Linux, politics, and other interesting things
I’m just completing Jeff and Pia Waugh’s Australian Open Source Industry & Community Census . There are some things that can be improved with that survey in particular and surveys in general.
It seems to be assumed that everyone is trying to work full-time. I admit that there are probably few people who have decided that they don’t need as much money as they would earn in full-time work and reduced their work hours to match their financial needs (as I have done). Surveys that just ask a for a figure of how much is earned add to the pressure to earn as much as possible, which isn’t what’s best for most people.
I have the impression that the questions about “how long have you been doing X” assume that doing so is contiguous. If that’s the case then asking “when did you first do X” and giving a drop-down list-box of the last 20 years to select from would probably be better (more precise and remove confusion).
Debian wasn’t listed as a Linux distribution! It only has Ubuntu, RHEL, Fedora, and SUSE.
The question mixing kernels and distributions was a little strange. It gives BSD as a kernel option but no BSD option in user-space, so apparently it’s assumed that there is only one user-space/distribution for BSD (there have been some attempts to release Debian with the various BSD kernels). Also it wasn’t clear what you have to do regarding the kernel to select it (is the couple of hundred lines of patches I submitted to the Linux kernel adequate to let me list it?).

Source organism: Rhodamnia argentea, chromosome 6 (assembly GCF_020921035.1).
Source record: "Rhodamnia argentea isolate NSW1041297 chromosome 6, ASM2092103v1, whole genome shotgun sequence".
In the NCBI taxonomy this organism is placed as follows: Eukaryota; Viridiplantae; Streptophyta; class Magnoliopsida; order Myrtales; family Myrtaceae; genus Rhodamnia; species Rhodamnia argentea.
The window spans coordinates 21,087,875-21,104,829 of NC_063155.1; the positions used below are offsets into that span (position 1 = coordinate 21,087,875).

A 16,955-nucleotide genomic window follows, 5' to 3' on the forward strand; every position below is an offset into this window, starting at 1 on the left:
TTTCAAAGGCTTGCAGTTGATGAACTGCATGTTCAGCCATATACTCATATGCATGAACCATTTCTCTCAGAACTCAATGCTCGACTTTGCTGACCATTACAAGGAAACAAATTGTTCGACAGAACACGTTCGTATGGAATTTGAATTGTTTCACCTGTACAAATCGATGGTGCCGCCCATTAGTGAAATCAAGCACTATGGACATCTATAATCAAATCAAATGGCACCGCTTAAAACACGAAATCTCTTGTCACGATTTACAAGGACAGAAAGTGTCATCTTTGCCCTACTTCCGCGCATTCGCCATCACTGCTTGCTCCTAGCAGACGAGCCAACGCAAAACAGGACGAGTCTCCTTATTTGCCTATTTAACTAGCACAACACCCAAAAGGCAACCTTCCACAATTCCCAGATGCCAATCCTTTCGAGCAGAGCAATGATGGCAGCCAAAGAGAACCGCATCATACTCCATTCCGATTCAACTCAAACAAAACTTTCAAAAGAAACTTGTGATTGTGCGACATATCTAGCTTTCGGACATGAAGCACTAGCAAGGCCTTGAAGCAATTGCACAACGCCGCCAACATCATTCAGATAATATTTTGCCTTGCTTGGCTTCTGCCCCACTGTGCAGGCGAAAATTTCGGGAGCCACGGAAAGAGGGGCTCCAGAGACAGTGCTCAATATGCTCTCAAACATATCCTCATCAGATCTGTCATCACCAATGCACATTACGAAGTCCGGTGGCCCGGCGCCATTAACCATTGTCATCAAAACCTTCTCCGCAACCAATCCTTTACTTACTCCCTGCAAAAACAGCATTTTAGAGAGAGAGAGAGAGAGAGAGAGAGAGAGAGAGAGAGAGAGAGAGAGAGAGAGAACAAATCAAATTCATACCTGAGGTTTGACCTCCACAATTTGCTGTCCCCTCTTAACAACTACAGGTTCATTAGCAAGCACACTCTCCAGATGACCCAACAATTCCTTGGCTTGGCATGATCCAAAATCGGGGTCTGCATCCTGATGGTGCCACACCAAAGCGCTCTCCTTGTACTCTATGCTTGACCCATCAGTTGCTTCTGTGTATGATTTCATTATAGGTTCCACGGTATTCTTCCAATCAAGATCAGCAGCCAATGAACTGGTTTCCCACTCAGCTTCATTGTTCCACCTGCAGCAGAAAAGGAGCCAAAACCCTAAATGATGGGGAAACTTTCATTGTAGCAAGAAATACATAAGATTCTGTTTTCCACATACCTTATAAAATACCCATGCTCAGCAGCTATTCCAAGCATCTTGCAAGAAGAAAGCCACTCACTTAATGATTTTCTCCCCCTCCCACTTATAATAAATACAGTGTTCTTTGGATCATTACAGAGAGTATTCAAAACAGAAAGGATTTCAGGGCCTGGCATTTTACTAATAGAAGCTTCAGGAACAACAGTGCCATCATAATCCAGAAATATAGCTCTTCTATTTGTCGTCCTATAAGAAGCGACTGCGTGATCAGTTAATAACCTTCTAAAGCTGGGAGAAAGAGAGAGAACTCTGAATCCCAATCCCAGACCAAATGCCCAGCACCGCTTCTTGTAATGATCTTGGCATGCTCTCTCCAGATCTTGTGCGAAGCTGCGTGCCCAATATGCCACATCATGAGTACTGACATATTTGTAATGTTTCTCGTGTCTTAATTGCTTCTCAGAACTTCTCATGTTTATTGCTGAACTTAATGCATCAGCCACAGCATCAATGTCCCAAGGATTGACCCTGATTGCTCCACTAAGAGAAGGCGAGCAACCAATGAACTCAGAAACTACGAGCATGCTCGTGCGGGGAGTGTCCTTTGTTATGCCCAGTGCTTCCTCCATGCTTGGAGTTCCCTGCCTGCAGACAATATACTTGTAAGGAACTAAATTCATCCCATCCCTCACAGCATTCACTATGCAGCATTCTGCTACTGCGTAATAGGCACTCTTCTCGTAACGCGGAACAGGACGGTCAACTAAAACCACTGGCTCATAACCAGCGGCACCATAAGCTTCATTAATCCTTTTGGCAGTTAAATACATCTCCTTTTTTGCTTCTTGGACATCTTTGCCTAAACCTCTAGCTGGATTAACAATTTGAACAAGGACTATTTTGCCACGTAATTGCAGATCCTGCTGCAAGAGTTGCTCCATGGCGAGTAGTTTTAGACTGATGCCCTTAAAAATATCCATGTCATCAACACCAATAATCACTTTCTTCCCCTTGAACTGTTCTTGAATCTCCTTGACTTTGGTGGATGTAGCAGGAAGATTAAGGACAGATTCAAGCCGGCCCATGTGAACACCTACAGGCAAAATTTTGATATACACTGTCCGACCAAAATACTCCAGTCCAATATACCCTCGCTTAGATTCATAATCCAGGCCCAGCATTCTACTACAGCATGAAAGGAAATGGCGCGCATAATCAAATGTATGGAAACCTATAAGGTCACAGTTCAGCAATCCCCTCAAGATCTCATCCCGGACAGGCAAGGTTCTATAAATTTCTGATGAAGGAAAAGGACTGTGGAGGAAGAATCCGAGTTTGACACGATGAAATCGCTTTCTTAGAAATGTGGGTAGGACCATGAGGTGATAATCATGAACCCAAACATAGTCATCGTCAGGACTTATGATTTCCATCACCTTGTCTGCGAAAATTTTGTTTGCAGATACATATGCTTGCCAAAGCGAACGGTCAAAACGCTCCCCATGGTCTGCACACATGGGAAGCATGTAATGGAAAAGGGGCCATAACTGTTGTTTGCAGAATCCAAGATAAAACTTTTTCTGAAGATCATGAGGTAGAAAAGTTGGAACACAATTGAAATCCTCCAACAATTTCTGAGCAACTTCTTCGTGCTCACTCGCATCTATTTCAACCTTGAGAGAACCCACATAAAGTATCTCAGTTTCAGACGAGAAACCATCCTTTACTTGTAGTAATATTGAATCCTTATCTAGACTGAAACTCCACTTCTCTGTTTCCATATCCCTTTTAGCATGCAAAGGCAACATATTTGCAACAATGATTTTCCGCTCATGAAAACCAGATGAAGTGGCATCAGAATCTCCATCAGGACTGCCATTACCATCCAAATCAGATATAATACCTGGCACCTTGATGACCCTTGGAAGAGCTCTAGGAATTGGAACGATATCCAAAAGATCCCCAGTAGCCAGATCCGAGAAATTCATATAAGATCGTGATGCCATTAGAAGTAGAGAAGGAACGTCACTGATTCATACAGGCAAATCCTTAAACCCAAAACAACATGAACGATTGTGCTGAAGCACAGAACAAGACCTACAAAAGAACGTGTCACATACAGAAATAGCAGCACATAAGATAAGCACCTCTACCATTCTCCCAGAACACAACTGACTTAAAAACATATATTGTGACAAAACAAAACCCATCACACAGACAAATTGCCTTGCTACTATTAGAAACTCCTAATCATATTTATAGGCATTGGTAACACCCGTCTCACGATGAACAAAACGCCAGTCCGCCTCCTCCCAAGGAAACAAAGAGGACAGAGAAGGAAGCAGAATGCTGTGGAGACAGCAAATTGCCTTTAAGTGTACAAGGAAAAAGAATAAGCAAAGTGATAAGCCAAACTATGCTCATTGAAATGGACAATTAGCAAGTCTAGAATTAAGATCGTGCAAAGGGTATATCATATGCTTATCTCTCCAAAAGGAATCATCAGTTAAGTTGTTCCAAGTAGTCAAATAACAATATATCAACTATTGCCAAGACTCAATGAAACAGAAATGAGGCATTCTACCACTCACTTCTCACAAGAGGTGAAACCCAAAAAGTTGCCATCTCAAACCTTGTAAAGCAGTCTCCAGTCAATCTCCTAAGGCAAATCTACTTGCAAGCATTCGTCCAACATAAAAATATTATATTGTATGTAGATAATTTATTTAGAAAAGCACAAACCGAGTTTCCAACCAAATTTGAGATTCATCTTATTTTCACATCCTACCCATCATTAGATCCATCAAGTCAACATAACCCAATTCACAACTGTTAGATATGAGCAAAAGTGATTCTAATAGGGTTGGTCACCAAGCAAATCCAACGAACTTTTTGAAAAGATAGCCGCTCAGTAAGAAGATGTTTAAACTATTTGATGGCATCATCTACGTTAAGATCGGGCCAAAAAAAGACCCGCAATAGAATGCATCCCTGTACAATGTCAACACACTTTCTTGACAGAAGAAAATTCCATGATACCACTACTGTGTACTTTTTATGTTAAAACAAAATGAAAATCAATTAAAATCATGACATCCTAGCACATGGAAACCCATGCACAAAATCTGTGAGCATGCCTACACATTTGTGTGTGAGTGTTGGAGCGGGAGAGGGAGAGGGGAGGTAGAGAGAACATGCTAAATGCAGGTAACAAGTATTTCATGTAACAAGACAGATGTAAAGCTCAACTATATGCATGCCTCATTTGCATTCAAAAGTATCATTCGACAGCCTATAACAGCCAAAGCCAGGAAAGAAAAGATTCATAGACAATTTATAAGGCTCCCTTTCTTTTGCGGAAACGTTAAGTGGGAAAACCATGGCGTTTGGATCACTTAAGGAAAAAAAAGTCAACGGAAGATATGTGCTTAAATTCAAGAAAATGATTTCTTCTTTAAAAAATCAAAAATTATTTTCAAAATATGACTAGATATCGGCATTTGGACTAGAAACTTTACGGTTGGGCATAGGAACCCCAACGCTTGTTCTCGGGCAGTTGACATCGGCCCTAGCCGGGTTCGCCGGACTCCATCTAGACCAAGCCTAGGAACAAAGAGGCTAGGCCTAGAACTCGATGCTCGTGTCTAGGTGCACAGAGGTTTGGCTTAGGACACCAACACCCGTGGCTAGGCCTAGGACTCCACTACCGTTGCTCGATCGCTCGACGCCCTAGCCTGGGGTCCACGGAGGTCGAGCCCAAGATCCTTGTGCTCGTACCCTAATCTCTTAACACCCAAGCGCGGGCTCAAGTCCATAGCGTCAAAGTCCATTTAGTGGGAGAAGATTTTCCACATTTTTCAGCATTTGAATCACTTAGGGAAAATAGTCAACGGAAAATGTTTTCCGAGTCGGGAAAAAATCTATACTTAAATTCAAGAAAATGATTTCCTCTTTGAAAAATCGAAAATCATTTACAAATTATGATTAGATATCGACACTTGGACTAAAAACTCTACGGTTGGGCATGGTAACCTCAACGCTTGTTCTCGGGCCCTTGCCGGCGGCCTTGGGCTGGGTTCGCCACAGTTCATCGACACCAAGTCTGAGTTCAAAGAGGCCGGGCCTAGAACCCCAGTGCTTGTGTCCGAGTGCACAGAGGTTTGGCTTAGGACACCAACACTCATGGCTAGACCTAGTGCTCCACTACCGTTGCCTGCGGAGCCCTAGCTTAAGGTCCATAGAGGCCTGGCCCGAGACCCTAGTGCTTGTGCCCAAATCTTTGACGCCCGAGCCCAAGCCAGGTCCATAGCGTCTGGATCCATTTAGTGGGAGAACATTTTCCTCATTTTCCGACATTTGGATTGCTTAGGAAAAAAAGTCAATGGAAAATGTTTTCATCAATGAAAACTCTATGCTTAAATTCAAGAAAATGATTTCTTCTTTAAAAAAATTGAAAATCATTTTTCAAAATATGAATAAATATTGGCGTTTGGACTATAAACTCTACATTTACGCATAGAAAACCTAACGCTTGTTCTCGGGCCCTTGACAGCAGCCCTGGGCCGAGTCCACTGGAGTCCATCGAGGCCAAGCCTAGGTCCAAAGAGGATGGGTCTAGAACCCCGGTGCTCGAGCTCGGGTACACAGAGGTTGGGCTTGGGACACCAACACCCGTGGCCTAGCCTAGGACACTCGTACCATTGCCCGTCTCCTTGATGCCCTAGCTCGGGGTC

There were a bunch of questions that would get very predictable answers. Do you want to have access to official government web-sites and documents with free software? I guess that they want to get a large number of people requesting such things. Incidentally much of that is in the Greens IT policy…
Immediately below the buttons on the screen to go to the Next and Previous pages there is a link to clear the form and exit. When doing something difficult like sys-admin work it’s expected that a command to wipe out your work will be immediately next to something innocuous, but for something that generally doesn’t require much concentration (such as filling out a survey) it would be good to have the dangerous options a little further away.
At the end of the survey there are questions about whether you want to be contacted about events held by various companies. I think that it would be better to have an RSS feed of such events that we can poll when we have spare time. I’m sure that the PR people running the events are happy when they see a good number of people signed up to their mailing list. But if you actually want to get people to sign up without prior contact the best thing to do is have it on a web site with an RSS feed (either a blog or a CMS) so that it can be polled, syndicated, and googled.